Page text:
Risk Analysis

Publisher: Society for Risk Analysis, Wiley

Journal description

Current impact factor: 1.97

Impact Factor Rankings

2015 Impact Factor Available summer 2015
2013 / 2014 Impact Factor 1.974
2012 Impact Factor 2.278
2011 Impact Factor 2.366
2010 Impact Factor 2.096
2009 Impact Factor 1.953
2008 Impact Factor 1.831
2007 Impact Factor 1.784
2006 Impact Factor 1.938
2005 Impact Factor 1.51
2004 Impact Factor 1.321
2003 Impact Factor 1.064

Impact factor over time

Impact factor

Additional details

5-year impact 2.47
Cited half-life 8.50
Immediacy index 0.78
Eigenfactor 0.01
Article influence 0.86
Other titles Risk analysis (Online), Risk analysis
ISSN 1539-6924
OCLC 45175725
Material type Document, Periodical, Internet resource
Document type Internet Resource, Computer File, Journal / Magazine / Newspaper

Publisher details


  • Pre-print
    • Author can archive a pre-print version
  • Post-print
    • Author cannot archive a post-print version
  • Restrictions
    • 2 years embargo
  • Conditions
    • Some journals have separate policies, please check with each journal directly
    • On author's personal website, institutional repositories, arXiv, AgEcon, PhilPapers, PubMed Central, RePEc or Social Science Research Network
    • Author's pre-print may not be updated with Publisher's Version/PDF
    • Author's pre-print must acknowledge acceptance for publication
    • On a non-profit server
    • Publisher's version/PDF cannot be used
    • Publisher source must be acknowledged with citation
    • Must link to publisher version with set statement (see policy)
    • If OnlineOpen is available, BBSRC, EPSRC, MRC, NERC and STFC authors, may self-archive after 12 months
    • If OnlineOpen is available, AHRC and ESRC authors, may self-archive after 24 months
    • Publisher last contacted on 07/08/2014
    • This policy is an exception to the default policies of 'Wiley'
  • Classification
    ​ yellow

Publications in this journal

  • [Show abstract] [Hide abstract]
    ABSTRACT: Losses due to natural hazard events can be extraordinarily high and difficult to cope with. Therefore, there is considerable interest to estimate the potential impact of current and future extreme events at all scales in as much detail as possible. As hazards typically spread over wider areas, risk assessment must take into account interrelations between regions. Neglecting such interdependencies can lead to a severe underestimation of potential losses, especially for extreme events. This underestimation of extreme risk can lead to the failure of riskmanagement strategies when they are most needed, namely, in times of unprecedented events. In this article, we suggest a methodology to incorporate such interdependencies in risk via the use of copulas. We demonstrate that by coupling losses, dependencies can be incorporated in risk analysis, avoiding the underestimation of risk. Based on maximum discharge data of river basins and stream networks, we present and discuss different ways to couple loss distributions of basins while explicitly incorporating tail dependencies. We distinguish between coupling methods that require river structure data for the analysis and those that do not. For the later approach we propose a minimax algorithm to choose coupled basin pairs so that the underestimation of risk is avoided and the use of river structure data is not needed. The proposed methodology is especially useful for large-scale analysis and we motivate and apply our method using the case of Romania. The approach can be easily extended to other countries and natural hazards.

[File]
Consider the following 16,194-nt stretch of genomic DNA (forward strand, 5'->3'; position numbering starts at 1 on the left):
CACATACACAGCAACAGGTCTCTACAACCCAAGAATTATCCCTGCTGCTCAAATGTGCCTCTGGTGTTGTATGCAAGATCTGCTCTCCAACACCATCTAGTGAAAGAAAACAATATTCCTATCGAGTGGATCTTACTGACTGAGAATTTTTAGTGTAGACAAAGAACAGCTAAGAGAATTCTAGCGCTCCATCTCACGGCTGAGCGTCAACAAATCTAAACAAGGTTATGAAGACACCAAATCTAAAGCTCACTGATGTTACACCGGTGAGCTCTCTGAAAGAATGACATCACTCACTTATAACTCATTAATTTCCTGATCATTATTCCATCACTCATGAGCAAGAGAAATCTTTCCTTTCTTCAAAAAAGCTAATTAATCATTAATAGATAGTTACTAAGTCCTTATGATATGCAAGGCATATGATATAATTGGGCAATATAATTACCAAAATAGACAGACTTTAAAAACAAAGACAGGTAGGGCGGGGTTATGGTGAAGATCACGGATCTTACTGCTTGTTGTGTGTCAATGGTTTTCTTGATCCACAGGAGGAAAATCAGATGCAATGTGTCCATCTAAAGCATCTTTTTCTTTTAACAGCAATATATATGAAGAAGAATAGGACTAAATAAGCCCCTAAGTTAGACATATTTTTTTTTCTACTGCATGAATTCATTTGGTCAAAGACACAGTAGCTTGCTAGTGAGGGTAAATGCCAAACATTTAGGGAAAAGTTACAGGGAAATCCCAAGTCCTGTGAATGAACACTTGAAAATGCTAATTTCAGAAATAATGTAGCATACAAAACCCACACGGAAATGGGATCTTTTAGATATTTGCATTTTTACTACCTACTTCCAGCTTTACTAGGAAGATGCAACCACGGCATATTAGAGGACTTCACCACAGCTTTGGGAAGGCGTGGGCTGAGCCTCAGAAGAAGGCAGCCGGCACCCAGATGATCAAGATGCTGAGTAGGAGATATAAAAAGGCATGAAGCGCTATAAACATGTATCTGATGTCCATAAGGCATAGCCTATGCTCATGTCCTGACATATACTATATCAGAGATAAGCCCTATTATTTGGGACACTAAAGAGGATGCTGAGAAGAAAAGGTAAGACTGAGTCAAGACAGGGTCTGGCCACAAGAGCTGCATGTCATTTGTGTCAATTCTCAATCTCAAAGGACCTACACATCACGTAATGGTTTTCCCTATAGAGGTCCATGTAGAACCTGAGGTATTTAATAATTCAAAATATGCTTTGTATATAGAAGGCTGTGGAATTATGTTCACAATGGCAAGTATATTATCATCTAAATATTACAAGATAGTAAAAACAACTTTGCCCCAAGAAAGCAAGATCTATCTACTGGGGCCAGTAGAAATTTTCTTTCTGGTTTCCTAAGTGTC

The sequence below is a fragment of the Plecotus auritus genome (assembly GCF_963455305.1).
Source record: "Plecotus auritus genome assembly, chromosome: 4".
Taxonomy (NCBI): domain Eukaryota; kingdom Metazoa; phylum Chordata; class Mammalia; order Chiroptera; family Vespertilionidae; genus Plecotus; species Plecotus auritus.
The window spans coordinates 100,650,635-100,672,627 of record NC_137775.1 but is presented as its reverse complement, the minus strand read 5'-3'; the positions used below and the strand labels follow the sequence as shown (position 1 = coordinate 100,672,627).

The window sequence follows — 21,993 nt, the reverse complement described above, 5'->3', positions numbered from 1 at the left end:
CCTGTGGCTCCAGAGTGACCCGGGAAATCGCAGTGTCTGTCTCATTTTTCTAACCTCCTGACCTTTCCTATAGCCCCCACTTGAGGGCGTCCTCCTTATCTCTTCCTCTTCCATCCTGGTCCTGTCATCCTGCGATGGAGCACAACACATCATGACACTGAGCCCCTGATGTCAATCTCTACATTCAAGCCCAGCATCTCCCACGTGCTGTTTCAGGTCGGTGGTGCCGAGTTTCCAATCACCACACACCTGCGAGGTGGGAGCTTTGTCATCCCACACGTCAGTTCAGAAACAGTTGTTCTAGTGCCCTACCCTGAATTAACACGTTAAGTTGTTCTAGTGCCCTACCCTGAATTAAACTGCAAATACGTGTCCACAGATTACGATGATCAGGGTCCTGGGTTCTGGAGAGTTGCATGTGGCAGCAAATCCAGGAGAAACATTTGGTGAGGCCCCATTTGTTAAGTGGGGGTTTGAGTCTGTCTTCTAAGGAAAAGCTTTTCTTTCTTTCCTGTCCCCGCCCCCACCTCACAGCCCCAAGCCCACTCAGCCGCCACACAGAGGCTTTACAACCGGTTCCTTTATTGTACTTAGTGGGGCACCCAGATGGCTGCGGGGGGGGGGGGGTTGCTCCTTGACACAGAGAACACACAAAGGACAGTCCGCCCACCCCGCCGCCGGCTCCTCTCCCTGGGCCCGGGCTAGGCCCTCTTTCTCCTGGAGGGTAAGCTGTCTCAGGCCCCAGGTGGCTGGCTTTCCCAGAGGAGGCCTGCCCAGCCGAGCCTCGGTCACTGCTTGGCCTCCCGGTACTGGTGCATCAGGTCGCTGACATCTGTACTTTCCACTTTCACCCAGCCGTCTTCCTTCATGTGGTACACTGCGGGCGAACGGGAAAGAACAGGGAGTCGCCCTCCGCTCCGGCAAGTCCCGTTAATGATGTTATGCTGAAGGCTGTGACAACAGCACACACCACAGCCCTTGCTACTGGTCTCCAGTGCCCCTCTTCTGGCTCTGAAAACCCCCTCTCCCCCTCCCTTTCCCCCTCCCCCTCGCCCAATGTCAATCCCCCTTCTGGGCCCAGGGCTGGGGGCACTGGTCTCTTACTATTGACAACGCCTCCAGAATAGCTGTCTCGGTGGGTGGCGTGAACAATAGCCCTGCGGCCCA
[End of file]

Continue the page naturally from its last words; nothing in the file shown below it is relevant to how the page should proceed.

Risk Analysis 05/2015; DOI:10.1111/risa.12382
  • [Show abstract] [Hide abstract]
    ABSTRACT: Many health-related decisions require choosing between two options, each with risks and benefits. When presented with such tradeoffs, people often make choices that fail to align with scientific evidence or with their own values. This study tested whether risk communication and values clarification methods could help parents and guardians make evidence-based, values-congruent decisions about children's influenza vaccinations. In 2013-2014 we conducted an online 2×2 factorial experiment in which a diverse sample of U.S. parents and guardians (n = 407) were randomly assigned to view either standard information about influenza vaccines or risk communication using absolute and incremental risk formats. Participants were then either presented or not presented with an interactive values clarification interface with constrained sliders and dynamic visual feedback. Participants randomized to the risk communication condition combined with the values clarification interface were more likely to indicate intentions to vaccinate (β = 2.10, t(399) = 2.63, p < 0.01). The effect was particularly notable among participants who had previously demonstrated less interest in having their children vaccinated against influenza (β = -2.14, t(399) = -2.06, p < 0.05). When assessing vaccination status reported by participants who agreed to participate in a follow-up study six months later (n = 116), vaccination intentions significantly predicted vaccination status (OR = 1.66, 95%CI (1.13, 2.44), p < 0.05) and rates of informed choice (OR = 1.51, 95%CI (1.07, 2.13), p < 0.012), although there were no direct effects of experimental factors on vaccination rates. Qualitative analysis suggested that logistical barriers impeded immunization rates. Risk communication and values clarification methods may contribute to increased vaccination intentions, which may, in turn, predict vaccination status if logistical barriers are also addressed. © 2015 Society for Risk Analysis.